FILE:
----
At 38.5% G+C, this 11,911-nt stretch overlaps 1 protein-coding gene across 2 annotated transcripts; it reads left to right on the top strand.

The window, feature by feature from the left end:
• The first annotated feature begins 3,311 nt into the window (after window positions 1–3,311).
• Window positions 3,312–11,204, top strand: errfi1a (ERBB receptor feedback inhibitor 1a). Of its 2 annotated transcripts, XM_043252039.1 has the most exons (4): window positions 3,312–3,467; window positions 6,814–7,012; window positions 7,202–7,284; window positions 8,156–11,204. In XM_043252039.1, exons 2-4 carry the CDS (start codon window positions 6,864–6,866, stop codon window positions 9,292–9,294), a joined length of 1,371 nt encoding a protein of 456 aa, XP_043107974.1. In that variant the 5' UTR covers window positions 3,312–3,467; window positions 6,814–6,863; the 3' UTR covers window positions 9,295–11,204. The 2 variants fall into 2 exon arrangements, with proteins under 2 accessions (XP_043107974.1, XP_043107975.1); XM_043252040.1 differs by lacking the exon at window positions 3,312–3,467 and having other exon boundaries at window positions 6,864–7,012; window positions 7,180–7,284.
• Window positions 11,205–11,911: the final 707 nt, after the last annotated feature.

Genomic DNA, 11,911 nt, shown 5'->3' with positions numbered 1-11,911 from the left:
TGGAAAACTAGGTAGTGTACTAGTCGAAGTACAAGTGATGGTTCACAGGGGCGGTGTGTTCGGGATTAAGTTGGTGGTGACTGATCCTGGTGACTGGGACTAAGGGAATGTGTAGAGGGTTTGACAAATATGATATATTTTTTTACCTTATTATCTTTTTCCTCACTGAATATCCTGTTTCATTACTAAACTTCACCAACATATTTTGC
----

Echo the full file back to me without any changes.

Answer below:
At 38.5% G+C, this 11,911-nt stretch overlaps 1 protein-coding gene across 2 annotated transcripts; it reads left to right on the top strand.

The window, feature by feature from the left end:
• The first annotated feature begins 3,311 nt into the window (after window positions 1–3,311).
• Window positions 3,312–11,204, top strand: errfi1a (ERBB receptor feedback inhibitor 1a). Of its 2 annotated transcripts, XM_043252039.1 has the most exons (4): window positions 3,312–3,467; window positions 6,814–7,012; window positions 7,202–7,284; window positions 8,156–11,204. In XM_043252039.1, exons 2-4 carry the CDS (start codon window positions 6,864–6,866, stop codon window positions 9,292–9,294), a joined length of 1,371 nt encoding a protein of 456 aa, XP_043107974.1. In that variant the 5' UTR covers window positions 3,312–3,467; window positions 6,814–6,863; the 3' UTR covers window positions 9,295–11,204. The 2 variants fall into 2 exon arrangements, with proteins under 2 accessions (XP_043107974.1, XP_043107975.1); XM_043252040.1 differs by lacking the exon at window positions 3,312–3,467 and having other exon boundaries at window positions 6,864–7,012; window positions 7,180–7,284.
• Window positions 11,205–11,911: the final 707 nt, after the last annotated feature.

Genomic DNA, 11,911 nt, shown 5'->3' with positions numbered 1-11,911 from the left:
TGGAAAACTAGGTAGTGTACTAGTCGAAGTACAAGTGATGGTTCACAGGGGCGGTGTGTTCGGGATTAAGTTGGTGGTGACTGATCCTGGTGACTGGGACTAAGGGAATGTGTAGAGGGTTTGACAAATATGATATATTTTTTTACCTTATTATCTTTTTCCTCACTGAATATCCTGTTTCATTACTAAACTTCACCAACATATTTTGC